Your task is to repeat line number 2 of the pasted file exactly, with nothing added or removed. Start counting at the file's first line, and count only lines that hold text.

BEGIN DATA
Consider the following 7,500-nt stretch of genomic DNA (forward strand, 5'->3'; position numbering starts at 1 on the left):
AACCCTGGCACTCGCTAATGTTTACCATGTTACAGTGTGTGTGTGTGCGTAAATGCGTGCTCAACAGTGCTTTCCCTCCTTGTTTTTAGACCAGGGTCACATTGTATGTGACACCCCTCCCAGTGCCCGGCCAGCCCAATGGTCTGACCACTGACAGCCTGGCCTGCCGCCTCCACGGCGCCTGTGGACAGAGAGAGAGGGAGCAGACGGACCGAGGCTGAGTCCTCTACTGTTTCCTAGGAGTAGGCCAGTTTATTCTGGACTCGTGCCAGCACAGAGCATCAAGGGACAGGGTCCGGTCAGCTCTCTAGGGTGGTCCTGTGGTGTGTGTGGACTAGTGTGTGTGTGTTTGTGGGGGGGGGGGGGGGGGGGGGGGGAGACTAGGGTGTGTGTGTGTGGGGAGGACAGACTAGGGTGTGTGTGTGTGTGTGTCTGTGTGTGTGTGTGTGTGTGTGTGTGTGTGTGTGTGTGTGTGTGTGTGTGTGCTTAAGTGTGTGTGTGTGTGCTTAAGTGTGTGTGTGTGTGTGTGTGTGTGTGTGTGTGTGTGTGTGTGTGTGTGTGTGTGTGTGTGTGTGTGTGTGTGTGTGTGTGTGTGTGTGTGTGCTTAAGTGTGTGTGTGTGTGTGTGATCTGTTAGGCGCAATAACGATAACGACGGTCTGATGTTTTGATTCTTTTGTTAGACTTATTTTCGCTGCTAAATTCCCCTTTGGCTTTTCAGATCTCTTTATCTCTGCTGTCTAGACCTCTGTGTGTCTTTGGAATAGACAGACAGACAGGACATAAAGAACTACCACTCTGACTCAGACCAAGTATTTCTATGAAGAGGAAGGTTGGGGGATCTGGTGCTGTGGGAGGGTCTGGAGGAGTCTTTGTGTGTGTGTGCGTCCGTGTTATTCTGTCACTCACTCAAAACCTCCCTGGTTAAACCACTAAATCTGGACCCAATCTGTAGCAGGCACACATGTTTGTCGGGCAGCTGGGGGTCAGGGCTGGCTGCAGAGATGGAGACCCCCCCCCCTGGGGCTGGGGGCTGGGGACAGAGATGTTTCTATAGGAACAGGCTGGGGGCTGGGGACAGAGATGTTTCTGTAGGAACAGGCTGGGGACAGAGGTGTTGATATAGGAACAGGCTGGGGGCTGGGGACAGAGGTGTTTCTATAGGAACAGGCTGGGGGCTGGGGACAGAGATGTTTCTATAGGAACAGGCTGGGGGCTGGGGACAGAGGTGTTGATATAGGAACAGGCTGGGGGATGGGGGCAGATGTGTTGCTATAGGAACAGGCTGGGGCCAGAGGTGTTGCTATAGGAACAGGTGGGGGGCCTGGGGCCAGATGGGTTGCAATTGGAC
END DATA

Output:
AACCCTGGCACTCGCTAATGTTTACCATGTTACAGTGTGTGTGTGTGCGTAAATGCGTGCTCAACAGTGCTTTCCCTCCTTGTTTTTAGACCAGGGTCACATTGTATGTGACACCCCTCCCAGTGCCCGGCCAGCCCAATGGTCTGACCACTGACAGCCTGGCCTGCCGCCTCCACGGCGCCTGTGGACAGAGAGAGAGGGAGCAGACGGACCGAGGCTGAGTCCTCTACTGTTTCCTAGGAGTAGGCCAGTTTATTCTGGACTCGTGCCAGCACAGAGCATCAAGGGACAGGGTCCGGTCAGCTCTCTAGGGTGGTCCTGTGGTGTGTGTGGACTAGTGTGTGTGTGTTTGTGGGGGGGGGGGGGGGGGGGGGGGGAGACTAGGGTGTGTGTGTGTGGGGAGGACAGACTAGGGTGTGTGTGTGTGTGTGTCTGTGTGTGTGTGTGTGTGTGTGTGTGTGTGTGTGTGTGTGTGTGTGTGTGTGCTTAAGTGTGTGTGTGTGTGCTTAAGTGTGTGTGTGTGTGTGTGTGTGTGTGTGTGTGTGTGTGTGTGTGTGTGTGTGTGTGTGTGTGTGTGTGTGTGTGTGTGTGTGTGTGTGTGTGCTTAAGTGTGTGTGTGTGTGTGTGATCTGTTAGGCGCAATAACGATAACGACGGTCTGATGTTTTGATTCTTTTGTTAGACTTATTTTCGCTGCTAAATTCCCCTTTGGCTTTTCAGATCTCTTTATCTCTGCTGTCTAGACCTCTGTGTGTCTTTGGAATAGACAGACAGACAGGACATAAAGAACTACCACTCTGACTCAGACCAAGTATTTCTATGAAGAGGAAGGTTGGGGGATCTGGTGCTGTGGGAGGGTCTGGAGGAGTCTTTGTGTGTGTGTGCGTCCGTGTTATTCTGTCACTCACTCAAAACCTCCCTGGTTAAACCACTAAATCTGGACCCAATCTGTAGCAGGCACACATGTTTGTCGGGCAGCTGGGGGTCAGGGCTGGCTGCAGAGATGGAGACCCCCCCCCCTGGGGCTGGGGGCTGGGGACAGAGATGTTTCTATAGGAACAGGCTGGGGGCTGGGGACAGAGATGTTTCTGTAGGAACAGGCTGGGGACAGAGGTGTTGATATAGGAACAGGCTGGGGGCTGGGGACAGAGGTGTTTCTATAGGAACAGGCTGGGGGCTGGGGACAGAGATGTTTCTATAGGAACAGGCTGGGGGCTGGGGACAGAGGTGTTGATATAGGAACAGGCTGGGGGATGGGGGCAGATGTGTTGCTATAGGAACAGGCTGGGGCCAGAGGTGTTGCTATAGGAACAGGTGGGGGGCCTGGGGCCAGATGGGTTGCAATTGGAC